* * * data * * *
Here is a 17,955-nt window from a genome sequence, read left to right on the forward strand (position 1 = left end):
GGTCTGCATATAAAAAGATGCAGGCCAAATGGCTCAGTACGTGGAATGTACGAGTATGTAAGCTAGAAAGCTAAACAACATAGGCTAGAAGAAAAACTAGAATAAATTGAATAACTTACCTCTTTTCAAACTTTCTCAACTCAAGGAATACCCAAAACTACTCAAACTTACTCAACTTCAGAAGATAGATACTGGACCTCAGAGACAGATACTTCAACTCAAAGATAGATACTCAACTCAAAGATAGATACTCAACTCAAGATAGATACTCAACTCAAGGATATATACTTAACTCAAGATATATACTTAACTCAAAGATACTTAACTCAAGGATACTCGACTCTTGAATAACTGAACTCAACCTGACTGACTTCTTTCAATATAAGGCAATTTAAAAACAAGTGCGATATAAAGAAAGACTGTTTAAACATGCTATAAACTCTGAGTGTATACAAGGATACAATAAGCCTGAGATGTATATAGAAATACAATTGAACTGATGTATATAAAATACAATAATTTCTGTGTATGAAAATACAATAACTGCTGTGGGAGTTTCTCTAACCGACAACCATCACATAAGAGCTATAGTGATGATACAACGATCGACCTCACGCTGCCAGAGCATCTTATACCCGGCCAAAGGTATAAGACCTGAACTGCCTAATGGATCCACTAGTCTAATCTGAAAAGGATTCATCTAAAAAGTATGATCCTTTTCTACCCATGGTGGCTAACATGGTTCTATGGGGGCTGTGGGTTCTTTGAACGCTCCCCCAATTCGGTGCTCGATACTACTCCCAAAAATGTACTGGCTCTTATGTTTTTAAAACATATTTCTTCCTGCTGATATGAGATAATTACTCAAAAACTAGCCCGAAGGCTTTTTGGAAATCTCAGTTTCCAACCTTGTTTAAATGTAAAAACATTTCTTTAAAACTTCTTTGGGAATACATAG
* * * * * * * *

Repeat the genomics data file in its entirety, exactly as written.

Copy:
Here is a 17,955-nt window from a genome sequence, read left to right on the forward strand (position 1 = left end):
GGTCTGCATATAAAAAGATGCAGGCCAAATGGCTCAGTACGTGGAATGTACGAGTATGTAAGCTAGAAAGCTAAACAACATAGGCTAGAAGAAAAACTAGAATAAATTGAATAACTTACCTCTTTTCAAACTTTCTCAACTCAAGGAATACCCAAAACTACTCAAACTTACTCAACTTCAGAAGATAGATACTGGACCTCAGAGACAGATACTTCAACTCAAAGATAGATACTCAACTCAAAGATAGATACTCAACTCAAGATAGATACTCAACTCAAGGATATATACTTAACTCAAGATATATACTTAACTCAAAGATACTTAACTCAAGGATACTCGACTCTTGAATAACTGAACTCAACCTGACTGACTTCTTTCAATATAAGGCAATTTAAAAACAAGTGCGATATAAAGAAAGACTGTTTAAACATGCTATAAACTCTGAGTGTATACAAGGATACAATAAGCCTGAGATGTATATAGAAATACAATTGAACTGATGTATATAAAATACAATAATTTCTGTGTATGAAAATACAATAACTGCTGTGGGAGTTTCTCTAACCGACAACCATCACATAAGAGCTATAGTGATGATACAACGATCGACCTCACGCTGCCAGAGCATCTTATACCCGGCCAAAGGTATAAGACCTGAACTGCCTAATGGATCCACTAGTCTAATCTGAAAAGGATTCATCTAAAAAGTATGATCCTTTTCTACCCATGGTGGCTAACATGGTTCTATGGGGGCTGTGGGTTCTTTGAACGCTCCCCCAATTCGGTGCTCGATACTACTCCCAAAAATGTACTGGCTCTTATGTTTTTAAAACATATTTCTTCCTGCTGATATGAGATAATTACTCAAAAACTAGCCCGAAGGCTTTTTGGAAATCTCAGTTTCCAACCTTGTTTAAATGTAAAAACATTTCTTTAAAACTTCTTTGGGAATACATAG